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Contributed by:  Sue Knies, PMP, CSSBB

It’s hard to believe that it has been over ten years since the Agile Manifesto (http://agilemanifesto.org/) was published by 17 software developers.  And, although many people still associate agile with software development, the concept has been expanding from Agile Software Development to Agile Project Management which means that more and more project managers from a broad range of industries are using agile techniques to manage projects.

‘Manifesto’ author Jim Highsmith promotes and embraces this broader definition of agile. He believes it’s really more about “being” agile rather than “doing” agile.  He says being agile requires a level of leadership and management investment and style and that the best Project Managers demonstrate and promote facilitation, collaboration, goal setting, boundary setting, and flexibility.  Any project (regardless of industry) that faces uncertainty, complexity, volatility and risk can value from agile practices and principles (1).

With the projects I’ve been managing recently, I found myself wondering how agile I really am.  So, I decided to assess myself.  I took the 12 principles put forth as part of the original Agile Manifesto, adapted them slightly to make them “industry independent,” and then created an assessment using a scale of 1-to-5 (1 being the lowest and 5 being the highest).  My score showed me being more agile than I expected. 

Perhaps you’re wondering how agile you are as well.  I invite you to assess yourself on your beliefs along with how you perform. 

  1. My highest priority is to satisfy my customer through early and continuous delivery
    of valuable deliverables.
  2. My project team and I welcome changing requirements, even late in development.
  3. Delivering a working solution frequently, with a preference to the shorter timescale, is important.
  4. Business people and developers work together daily throughout my project.
  5. Projects are built around motivated individuals.  I give them the environment and support they need, and trust them to get the job done.
  6. The most efficient and effective method of conveying information to and within a development 
    team is face-to-face conversation.
  7. A working solution is the primary measure of progress.
  8. Agile processes promote sustainable development.  The sponsors, developers, and users should be able to maintain a constant pace indefinitely.
  9. Continuous attention to excellence and good design enhances agility.
  10. Simplicity–the art of maximizing the amount of work not done–is essential.
  11. The best architectures, requirements, and designs emerge from self-organizing teams.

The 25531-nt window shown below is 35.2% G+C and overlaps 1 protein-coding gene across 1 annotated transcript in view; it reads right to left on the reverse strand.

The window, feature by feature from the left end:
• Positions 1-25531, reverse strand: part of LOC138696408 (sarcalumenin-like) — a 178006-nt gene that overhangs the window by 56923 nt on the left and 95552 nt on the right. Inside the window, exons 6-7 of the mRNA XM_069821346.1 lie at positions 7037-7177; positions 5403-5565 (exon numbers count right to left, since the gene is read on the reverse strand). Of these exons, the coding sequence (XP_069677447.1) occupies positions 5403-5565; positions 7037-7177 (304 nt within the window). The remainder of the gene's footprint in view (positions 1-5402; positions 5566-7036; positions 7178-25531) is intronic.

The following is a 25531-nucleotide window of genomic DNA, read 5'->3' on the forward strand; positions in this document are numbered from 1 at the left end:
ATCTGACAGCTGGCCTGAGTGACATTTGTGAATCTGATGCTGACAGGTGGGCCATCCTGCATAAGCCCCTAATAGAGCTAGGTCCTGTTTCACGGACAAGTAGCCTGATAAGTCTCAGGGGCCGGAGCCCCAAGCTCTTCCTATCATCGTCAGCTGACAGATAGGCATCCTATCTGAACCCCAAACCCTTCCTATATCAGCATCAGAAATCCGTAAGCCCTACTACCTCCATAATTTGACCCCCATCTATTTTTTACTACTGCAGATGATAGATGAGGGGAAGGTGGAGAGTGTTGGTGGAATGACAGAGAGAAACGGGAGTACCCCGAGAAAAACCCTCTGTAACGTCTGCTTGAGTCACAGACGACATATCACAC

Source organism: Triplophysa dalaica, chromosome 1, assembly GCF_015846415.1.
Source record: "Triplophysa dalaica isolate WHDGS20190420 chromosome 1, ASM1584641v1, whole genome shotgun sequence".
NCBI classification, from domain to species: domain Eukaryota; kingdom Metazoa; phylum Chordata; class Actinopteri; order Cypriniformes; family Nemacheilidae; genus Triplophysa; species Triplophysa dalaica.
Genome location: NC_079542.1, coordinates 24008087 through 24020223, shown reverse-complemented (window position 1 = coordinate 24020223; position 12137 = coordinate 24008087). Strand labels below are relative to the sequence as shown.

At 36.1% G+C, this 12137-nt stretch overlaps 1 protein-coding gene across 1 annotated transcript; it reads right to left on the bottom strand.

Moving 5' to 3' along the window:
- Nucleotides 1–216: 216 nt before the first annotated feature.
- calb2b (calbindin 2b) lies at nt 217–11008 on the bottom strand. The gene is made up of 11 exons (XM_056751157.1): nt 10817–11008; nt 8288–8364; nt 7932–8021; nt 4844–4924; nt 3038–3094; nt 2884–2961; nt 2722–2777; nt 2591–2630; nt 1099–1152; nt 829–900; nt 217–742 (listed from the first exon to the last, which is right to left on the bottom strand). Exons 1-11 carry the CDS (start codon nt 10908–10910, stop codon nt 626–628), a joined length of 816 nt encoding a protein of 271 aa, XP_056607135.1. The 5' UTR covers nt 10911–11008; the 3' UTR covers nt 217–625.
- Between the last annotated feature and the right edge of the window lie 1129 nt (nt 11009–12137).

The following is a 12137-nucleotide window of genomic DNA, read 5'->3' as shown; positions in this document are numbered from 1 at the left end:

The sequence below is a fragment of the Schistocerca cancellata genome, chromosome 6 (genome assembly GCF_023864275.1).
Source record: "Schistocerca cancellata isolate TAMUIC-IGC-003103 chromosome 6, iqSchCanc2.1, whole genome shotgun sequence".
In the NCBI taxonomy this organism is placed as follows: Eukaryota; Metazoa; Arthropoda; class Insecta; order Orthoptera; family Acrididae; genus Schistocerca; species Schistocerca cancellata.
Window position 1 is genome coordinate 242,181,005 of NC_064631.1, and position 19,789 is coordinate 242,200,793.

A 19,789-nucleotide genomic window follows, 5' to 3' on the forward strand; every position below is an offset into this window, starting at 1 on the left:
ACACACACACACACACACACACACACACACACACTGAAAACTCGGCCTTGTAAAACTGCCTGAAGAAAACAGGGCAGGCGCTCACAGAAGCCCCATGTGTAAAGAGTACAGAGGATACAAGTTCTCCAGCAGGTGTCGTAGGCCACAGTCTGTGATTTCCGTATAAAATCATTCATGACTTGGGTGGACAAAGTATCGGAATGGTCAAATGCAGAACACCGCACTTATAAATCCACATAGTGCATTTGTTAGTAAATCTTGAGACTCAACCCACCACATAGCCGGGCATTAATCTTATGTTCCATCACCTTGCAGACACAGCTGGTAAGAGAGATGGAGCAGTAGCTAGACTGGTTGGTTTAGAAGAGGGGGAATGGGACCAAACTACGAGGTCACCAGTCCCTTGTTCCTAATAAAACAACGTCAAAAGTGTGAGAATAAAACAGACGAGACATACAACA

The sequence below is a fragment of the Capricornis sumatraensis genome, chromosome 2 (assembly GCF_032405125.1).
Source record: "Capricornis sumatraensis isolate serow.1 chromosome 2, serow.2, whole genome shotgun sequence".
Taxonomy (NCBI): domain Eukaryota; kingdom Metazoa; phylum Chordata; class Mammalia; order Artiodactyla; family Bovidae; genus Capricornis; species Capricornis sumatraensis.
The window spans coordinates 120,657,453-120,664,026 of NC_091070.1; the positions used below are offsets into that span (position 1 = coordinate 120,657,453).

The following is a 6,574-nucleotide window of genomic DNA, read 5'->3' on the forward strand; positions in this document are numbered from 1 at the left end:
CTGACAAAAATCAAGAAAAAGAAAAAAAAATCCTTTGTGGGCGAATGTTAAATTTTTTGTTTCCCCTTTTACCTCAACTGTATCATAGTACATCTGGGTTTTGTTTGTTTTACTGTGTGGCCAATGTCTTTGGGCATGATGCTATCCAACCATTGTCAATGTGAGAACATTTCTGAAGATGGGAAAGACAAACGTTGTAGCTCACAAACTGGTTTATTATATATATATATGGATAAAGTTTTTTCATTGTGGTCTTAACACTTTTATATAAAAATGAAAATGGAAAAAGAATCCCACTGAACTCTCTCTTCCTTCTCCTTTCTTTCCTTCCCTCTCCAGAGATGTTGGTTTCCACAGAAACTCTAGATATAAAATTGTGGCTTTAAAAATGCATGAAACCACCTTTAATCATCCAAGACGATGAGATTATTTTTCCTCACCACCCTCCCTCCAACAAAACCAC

12. At regular intervals, my project team reflects on how to become more effective, then tunes and adjusts its behavior accordingly.

      Total your score and see where you fit:

     46-60    Very Agile
     31-45    Somewhat Agile
     12-30    Not Very Agile

Now that you have an idea where you fit on the ‘Agile PM Scale’ and where you have the opportunity to grow, rest assured that this is not a campaign to promote a move from the sound, basic Project Management standards that we all have grown to practice and depend upon. 

In her article “What Agile Is – And What It Isn’t,” Michele Sliger (2) puts it this way:

  • Agile is NOT an excuse to stop producing documentation.  It IS a reason to examine what documentation is really needed.
  • Agile is NOT open season for ‘scope creep’.  It IS an invitation to the customer to collaborate with the team, to have a way to change requirements, to prioritize valuable features, and for the team to respond accordingly.
  • Agile is NOT about blindly following a set of “best” practices.  It IS about doing what makes sense.
  • This is my favorite 🙂 –>Agile is NOT an opportunity to eliminate planning.  It IS an opportunity to institute rolling-wave (or staged) planning, a practice documented in the PMBOK.

In summary, in order to be competitive and succeed as a business in the 21st century, we as project managers must be willing to be flexible and rapidly adapt to the conditions presented and deliver solutions in a more timely manner.  We must be agile, while balancing that flexibility and adaptability with the right level of Project Management discipline that has stood the test of time and has made us who we are.

References: 

  1. Jackson, Michelle Bowles, Agile:  A Decade In [PMI Network, 2012]
  2. Sliger, Michele, What Agile Is – And What It Isn’t [Scrum Alliance, 2012]